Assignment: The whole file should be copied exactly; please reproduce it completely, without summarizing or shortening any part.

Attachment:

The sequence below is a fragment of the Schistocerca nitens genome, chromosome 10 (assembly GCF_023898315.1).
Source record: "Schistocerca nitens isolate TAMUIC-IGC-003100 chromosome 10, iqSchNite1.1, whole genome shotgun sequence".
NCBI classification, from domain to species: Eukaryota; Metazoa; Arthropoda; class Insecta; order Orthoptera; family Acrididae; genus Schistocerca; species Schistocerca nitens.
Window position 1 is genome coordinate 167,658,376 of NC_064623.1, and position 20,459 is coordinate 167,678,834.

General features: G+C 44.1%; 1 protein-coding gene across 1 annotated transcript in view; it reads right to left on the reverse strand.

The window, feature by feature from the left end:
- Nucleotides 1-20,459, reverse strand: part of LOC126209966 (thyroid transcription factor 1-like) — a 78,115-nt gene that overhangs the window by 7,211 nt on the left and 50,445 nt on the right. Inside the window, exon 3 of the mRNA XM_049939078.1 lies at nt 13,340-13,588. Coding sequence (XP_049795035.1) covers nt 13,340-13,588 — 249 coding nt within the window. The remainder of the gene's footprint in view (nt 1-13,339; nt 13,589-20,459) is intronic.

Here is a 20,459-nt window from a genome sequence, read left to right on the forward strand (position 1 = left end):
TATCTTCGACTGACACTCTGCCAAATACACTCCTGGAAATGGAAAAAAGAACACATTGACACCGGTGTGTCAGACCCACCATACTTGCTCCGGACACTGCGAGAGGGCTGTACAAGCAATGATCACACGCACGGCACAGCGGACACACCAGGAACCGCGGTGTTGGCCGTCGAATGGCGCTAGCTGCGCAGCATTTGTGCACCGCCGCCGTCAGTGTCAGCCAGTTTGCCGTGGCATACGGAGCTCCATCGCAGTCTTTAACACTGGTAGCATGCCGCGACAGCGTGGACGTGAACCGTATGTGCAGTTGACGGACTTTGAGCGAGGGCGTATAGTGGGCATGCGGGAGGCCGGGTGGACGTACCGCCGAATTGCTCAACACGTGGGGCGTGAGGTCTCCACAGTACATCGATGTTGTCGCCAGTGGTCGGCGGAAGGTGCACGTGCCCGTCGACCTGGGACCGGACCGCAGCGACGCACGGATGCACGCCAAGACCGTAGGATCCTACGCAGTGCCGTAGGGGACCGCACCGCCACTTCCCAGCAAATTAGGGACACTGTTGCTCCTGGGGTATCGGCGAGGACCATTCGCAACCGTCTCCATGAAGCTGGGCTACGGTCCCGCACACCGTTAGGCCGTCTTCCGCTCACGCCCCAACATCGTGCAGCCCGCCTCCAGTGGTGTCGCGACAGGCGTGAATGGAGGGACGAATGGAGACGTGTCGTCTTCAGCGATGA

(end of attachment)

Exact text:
The sequence below is a fragment of the Schistocerca nitens genome, chromosome 10 (assembly GCF_023898315.1).
Source record: "Schistocerca nitens isolate TAMUIC-IGC-003100 chromosome 10, iqSchNite1.1, whole genome shotgun sequence".
NCBI classification, from domain to species: Eukaryota; Metazoa; Arthropoda; class Insecta; order Orthoptera; family Acrididae; genus Schistocerca; species Schistocerca nitens.
Window position 1 is genome coordinate 167,658,376 of NC_064623.1, and position 20,459 is coordinate 167,678,834.

General features: G+C 44.1%; 1 protein-coding gene across 1 annotated transcript in view; it reads right to left on the reverse strand.

The window, feature by feature from the left end:
- Nucleotides 1-20,459, reverse strand: part of LOC126209966 (thyroid transcription factor 1-like) — a 78,115-nt gene that overhangs the window by 7,211 nt on the left and 50,445 nt on the right. Inside the window, exon 3 of the mRNA XM_049939078.1 lies at nt 13,340-13,588. Coding sequence (XP_049795035.1) covers nt 13,340-13,588 — 249 coding nt within the window. The remainder of the gene's footprint in view (nt 1-13,339; nt 13,589-20,459) is intronic.

Here is a 20,459-nt window from a genome sequence, read left to right on the forward strand (position 1 = left end):
TATCTTCGACTGACACTCTGCCAAATACACTCCTGGAAATGGAAAAAAGAACACATTGACACCGGTGTGTCAGACCCACCATACTTGCTCCGGACACTGCGAGAGGGCTGTACAAGCAATGATCACACGCACGGCACAGCGGACACACCAGGAACCGCGGTGTTGGCCGTCGAATGGCGCTAGCTGCGCAGCATTTGTGCACCGCCGCCGTCAGTGTCAGCCAGTTTGCCGTGGCATACGGAGCTCCATCGCAGTCTTTAACACTGGTAGCATGCCGCGACAGCGTGGACGTGAACCGTATGTGCAGTTGACGGACTTTGAGCGAGGGCGTATAGTGGGCATGCGGGAGGCCGGGTGGACGTACCGCCGAATTGCTCAACACGTGGGGCGTGAGGTCTCCACAGTACATCGATGTTGTCGCCAGTGGTCGGCGGAAGGTGCACGTGCCCGTCGACCTGGGACCGGACCGCAGCGACGCACGGATGCACGCCAAGACCGTAGGATCCTACGCAGTGCCGTAGGGGACCGCACCGCCACTTCCCAGCAAATTAGGGACACTGTTGCTCCTGGGGTATCGGCGAGGACCATTCGCAACCGTCTCCATGAAGCTGGGCTACGGTCCCGCACACCGTTAGGCCGTCTTCCGCTCACGCCCCAACATCGTGCAGCCCGCCTCCAGTGGTGTCGCGACAGGCGTGAATGGAGGGACGAATGGAGACGTGTCGTCTTCAGCGATGA